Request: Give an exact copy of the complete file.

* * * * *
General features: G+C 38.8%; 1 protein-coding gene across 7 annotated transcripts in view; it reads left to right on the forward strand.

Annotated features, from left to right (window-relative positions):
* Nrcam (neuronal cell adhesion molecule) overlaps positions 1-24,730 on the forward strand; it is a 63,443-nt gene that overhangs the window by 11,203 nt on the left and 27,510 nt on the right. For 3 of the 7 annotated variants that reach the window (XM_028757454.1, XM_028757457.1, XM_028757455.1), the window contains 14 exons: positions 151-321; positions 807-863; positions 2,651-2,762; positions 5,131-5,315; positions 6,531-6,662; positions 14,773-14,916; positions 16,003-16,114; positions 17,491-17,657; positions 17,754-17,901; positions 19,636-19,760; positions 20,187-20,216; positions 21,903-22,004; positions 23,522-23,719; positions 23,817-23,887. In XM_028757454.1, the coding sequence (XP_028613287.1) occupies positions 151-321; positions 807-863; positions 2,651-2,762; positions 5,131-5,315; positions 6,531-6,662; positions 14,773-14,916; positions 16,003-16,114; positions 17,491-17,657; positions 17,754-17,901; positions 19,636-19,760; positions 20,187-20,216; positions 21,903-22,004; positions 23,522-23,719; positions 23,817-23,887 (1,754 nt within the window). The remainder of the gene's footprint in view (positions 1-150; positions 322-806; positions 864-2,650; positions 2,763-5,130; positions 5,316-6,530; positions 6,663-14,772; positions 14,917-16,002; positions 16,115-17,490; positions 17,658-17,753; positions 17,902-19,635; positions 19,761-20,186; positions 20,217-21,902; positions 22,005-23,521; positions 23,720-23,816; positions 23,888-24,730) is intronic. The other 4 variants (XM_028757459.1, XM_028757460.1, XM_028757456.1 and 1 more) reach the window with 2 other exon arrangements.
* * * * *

General features: G+C 38.8%; 1 protein-coding gene across 7 annotated transcripts in view; it reads left to right on the forward strand.

Annotated features, from left to right (window-relative positions):
* Nrcam (neuronal cell adhesion molecule) overlaps positions 1-24,730 on the forward strand; it is a 63,443-nt gene that overhangs the window by 11,203 nt on the left and 27,510 nt on the right. For 3 of the 7 annotated variants that reach the window (XM_028757454.1, XM_028757457.1, XM_028757455.1), the window contains 14 exons: positions 151-321; positions 807-863; positions 2,651-2,762; positions 5,131-5,315; positions 6,531-6,662; positions 14,773-14,916; positions 16,003-16,114; positions 17,491-17,657; positions 17,754-17,901; positions 19,636-19,760; positions 20,187-20,216; positions 21,903-22,004; positions 23,522-23,719; positions 23,817-23,887. In XM_028757454.1, the coding sequence (XP_028613287.1) occupies positions 151-321; positions 807-863; positions 2,651-2,762; positions 5,131-5,315; positions 6,531-6,662; positions 14,773-14,916; positions 16,003-16,114; positions 17,491-17,657; positions 17,754-17,901; positions 19,636-19,760; positions 20,187-20,216; positions 21,903-22,004; positions 23,522-23,719; positions 23,817-23,887 (1,754 nt within the window). The remainder of the gene's footprint in view (positions 1-150; positions 322-806; positions 864-2,650; positions 2,763-5,130; positions 5,316-6,530; positions 6,663-14,772; positions 14,917-16,002; positions 16,115-17,490; positions 17,658-17,753; positions 17,902-19,635; positions 19,761-20,186; positions 20,217-21,902; positions 22,005-23,521; positions 23,720-23,816; positions 23,888-24,730) is intronic. The other 4 variants (XM_028757459.1, XM_028757460.1, XM_028757456.1 and 1 more) reach the window with 2 other exon arrangements.